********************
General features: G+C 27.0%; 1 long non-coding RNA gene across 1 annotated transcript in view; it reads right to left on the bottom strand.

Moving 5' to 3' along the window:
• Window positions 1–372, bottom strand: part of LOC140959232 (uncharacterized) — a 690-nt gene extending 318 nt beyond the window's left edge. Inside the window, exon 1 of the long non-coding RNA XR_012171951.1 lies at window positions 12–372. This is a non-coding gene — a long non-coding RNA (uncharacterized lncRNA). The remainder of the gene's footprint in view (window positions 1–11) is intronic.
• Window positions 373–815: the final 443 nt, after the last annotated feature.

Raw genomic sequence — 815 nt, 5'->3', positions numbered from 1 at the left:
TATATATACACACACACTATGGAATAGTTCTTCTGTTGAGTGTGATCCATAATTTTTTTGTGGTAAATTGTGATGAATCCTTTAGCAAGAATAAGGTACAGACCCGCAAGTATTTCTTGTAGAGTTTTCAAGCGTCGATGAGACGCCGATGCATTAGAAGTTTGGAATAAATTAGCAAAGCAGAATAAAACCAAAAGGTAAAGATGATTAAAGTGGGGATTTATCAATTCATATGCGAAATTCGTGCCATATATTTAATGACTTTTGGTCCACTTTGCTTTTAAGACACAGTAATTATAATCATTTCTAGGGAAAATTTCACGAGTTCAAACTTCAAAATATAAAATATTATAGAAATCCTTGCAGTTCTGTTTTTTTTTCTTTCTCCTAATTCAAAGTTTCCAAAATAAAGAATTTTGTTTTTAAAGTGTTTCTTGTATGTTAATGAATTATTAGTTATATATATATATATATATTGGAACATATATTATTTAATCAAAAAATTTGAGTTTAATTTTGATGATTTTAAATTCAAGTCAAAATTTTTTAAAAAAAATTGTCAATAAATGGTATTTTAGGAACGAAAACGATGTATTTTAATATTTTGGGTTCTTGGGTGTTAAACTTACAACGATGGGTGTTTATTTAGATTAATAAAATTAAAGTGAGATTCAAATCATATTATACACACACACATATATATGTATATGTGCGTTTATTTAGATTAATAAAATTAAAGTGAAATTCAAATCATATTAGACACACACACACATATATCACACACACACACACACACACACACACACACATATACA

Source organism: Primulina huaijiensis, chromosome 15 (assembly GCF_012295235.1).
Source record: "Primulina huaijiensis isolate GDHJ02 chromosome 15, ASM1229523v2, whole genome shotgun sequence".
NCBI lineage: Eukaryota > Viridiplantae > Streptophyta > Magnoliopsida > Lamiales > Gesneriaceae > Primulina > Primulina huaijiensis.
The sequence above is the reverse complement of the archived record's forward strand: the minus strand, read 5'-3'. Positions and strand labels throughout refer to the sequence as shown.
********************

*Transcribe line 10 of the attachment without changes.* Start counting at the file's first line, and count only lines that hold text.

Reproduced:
The sequence above is the reverse complement of the archived record's forward strand: the minus strand, read 5'-3'. Positions and strand labels throughout refer to the sequence as shown.